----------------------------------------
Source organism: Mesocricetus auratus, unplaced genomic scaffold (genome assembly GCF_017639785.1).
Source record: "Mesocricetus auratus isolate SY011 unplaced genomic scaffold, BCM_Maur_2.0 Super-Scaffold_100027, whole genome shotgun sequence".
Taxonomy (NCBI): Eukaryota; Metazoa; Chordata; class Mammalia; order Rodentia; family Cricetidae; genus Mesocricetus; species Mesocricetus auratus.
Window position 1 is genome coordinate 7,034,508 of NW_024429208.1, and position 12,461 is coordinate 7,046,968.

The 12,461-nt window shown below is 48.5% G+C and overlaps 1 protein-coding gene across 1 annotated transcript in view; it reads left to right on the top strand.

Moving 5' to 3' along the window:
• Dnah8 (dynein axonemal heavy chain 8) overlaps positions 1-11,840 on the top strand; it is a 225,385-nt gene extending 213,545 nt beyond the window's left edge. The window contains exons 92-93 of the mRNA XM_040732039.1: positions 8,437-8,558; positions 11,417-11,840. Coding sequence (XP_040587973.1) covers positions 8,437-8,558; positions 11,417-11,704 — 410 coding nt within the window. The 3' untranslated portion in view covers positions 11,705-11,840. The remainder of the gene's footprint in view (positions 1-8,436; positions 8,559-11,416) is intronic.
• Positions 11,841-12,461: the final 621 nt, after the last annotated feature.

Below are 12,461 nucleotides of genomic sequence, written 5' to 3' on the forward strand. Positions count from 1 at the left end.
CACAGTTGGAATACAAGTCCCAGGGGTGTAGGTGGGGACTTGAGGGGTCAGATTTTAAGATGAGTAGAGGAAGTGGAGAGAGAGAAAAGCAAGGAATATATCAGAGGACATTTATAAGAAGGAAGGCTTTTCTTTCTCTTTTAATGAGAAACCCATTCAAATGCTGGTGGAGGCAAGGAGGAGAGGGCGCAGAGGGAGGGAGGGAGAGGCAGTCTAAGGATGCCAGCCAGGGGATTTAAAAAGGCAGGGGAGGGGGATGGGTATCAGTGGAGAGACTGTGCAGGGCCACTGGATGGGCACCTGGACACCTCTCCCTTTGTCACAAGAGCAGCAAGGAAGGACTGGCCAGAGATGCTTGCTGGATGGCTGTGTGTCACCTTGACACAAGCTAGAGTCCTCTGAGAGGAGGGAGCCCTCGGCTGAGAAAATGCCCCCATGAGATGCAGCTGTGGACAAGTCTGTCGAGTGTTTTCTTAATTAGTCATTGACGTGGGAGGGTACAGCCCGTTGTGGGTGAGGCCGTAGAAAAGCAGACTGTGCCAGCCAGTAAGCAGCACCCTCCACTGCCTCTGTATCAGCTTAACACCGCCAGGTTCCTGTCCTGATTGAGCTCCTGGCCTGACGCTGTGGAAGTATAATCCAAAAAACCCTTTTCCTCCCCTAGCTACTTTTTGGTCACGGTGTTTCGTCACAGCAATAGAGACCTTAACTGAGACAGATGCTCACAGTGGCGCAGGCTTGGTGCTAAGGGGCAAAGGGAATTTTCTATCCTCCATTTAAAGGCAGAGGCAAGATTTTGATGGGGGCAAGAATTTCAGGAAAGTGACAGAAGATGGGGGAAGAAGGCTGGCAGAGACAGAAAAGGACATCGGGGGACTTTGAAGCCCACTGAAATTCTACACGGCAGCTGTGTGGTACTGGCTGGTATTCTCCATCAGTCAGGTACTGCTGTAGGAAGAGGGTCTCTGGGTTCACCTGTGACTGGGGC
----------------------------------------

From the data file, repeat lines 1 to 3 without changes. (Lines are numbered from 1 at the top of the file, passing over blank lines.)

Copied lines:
Source organism: Mesocricetus auratus, unplaced genomic scaffold (genome assembly GCF_017639785.1).
Source record: "Mesocricetus auratus isolate SY011 unplaced genomic scaffold, BCM_Maur_2.0 Super-Scaffold_100027, whole genome shotgun sequence".
Taxonomy (NCBI): Eukaryota; Metazoa; Chordata; class Mammalia; order Rodentia; family Cricetidae; genus Mesocricetus; species Mesocricetus auratus.